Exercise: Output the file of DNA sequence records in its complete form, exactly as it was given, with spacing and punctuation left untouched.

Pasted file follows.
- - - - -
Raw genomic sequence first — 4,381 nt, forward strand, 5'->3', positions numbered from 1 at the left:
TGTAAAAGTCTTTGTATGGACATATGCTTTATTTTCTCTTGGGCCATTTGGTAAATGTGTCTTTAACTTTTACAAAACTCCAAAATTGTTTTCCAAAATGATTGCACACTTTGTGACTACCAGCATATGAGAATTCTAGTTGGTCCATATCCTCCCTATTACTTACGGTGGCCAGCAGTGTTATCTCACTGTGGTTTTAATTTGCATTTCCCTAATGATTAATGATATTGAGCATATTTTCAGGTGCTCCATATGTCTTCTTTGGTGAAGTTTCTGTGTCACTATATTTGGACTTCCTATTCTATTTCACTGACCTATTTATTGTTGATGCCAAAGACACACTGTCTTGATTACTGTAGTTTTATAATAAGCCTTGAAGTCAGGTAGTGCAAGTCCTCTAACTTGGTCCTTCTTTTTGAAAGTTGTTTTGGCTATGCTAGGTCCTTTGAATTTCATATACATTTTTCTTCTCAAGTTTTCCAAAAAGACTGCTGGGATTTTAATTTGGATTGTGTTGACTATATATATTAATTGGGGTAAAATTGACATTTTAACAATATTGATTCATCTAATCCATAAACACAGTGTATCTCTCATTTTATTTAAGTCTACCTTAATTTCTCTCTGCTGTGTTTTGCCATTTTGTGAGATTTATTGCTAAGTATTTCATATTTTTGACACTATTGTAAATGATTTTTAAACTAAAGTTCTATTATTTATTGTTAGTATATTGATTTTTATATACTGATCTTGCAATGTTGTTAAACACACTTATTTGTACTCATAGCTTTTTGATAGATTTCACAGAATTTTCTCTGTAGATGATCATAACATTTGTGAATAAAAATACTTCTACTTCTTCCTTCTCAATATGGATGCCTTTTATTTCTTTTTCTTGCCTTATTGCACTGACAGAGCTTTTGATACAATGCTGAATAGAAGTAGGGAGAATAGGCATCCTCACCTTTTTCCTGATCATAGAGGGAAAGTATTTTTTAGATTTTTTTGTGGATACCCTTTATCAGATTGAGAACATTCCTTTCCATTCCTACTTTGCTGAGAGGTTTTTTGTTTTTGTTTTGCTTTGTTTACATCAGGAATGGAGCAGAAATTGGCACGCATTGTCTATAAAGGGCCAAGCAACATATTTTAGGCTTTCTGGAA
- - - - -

Raw genomic sequence first — 4,381 nt, forward strand, 5'->3', positions numbered from 1 at the left:
TGTAAAAGTCTTTGTATGGACATATGCTTTATTTTCTCTTGGGCCATTTGGTAAATGTGTCTTTAACTTTTACAAAACTCCAAAATTGTTTTCCAAAATGATTGCACACTTTGTGACTACCAGCATATGAGAATTCTAGTTGGTCCATATCCTCCCTATTACTTACGGTGGCCAGCAGTGTTATCTCACTGTGGTTTTAATTTGCATTTCCCTAATGATTAATGATATTGAGCATATTTTCAGGTGCTCCATATGTCTTCTTTGGTGAAGTTTCTGTGTCACTATATTTGGACTTCCTATTCTATTTCACTGACCTATTTATTGTTGATGCCAAAGACACACTGTCTTGATTACTGTAGTTTTATAATAAGCCTTGAAGTCAGGTAGTGCAAGTCCTCTAACTTGGTCCTTCTTTTTGAAAGTTGTTTTGGCTATGCTAGGTCCTTTGAATTTCATATACATTTTTCTTCTCAAGTTTTCCAAAAAGACTGCTGGGATTTTAATTTGGATTGTGTTGACTATATATATTAATTGGGGTAAAATTGACATTTTAACAATATTGATTCATCTAATCCATAAACACAGTGTATCTCTCATTTTATTTAAGTCTACCTTAATTTCTCTCTGCTGTGTTTTGCCATTTTGTGAGATTTATTGCTAAGTATTTCATATTTTTGACACTATTGTAAATGATTTTTAAACTAAAGTTCTATTATTTATTGTTAGTATATTGATTTTTATATACTGATCTTGCAATGTTGTTAAACACACTTATTTGTACTCATAGCTTTTTGATAGATTTCACAGAATTTTCTCTGTAGATGATCATAACATTTGTGAATAAAAATACTTCTACTTCTTCCTTCTCAATATGGATGCCTTTTATTTCTTTTTCTTGCCTTATTGCACTGACAGAGCTTTTGATACAATGCTGAATAGAAGTAGGGAGAATAGGCATCCTCACCTTTTTCCTGATCATAGAGGGAAAGTATTTTTTAGATTTTTTTGTGGATACCCTTTATCAGATTGAGAACATTCCTTTCCATTCCTACTTTGCTGAGAGGTTTTTTGTTTTTGTTTTGCTTTGTTTACATCAGGAATGGAGCAGAAATTGGCACGCATTGTCTATAAAGGGCCAAGCAACATATTTTAGGCTTTCTGGAA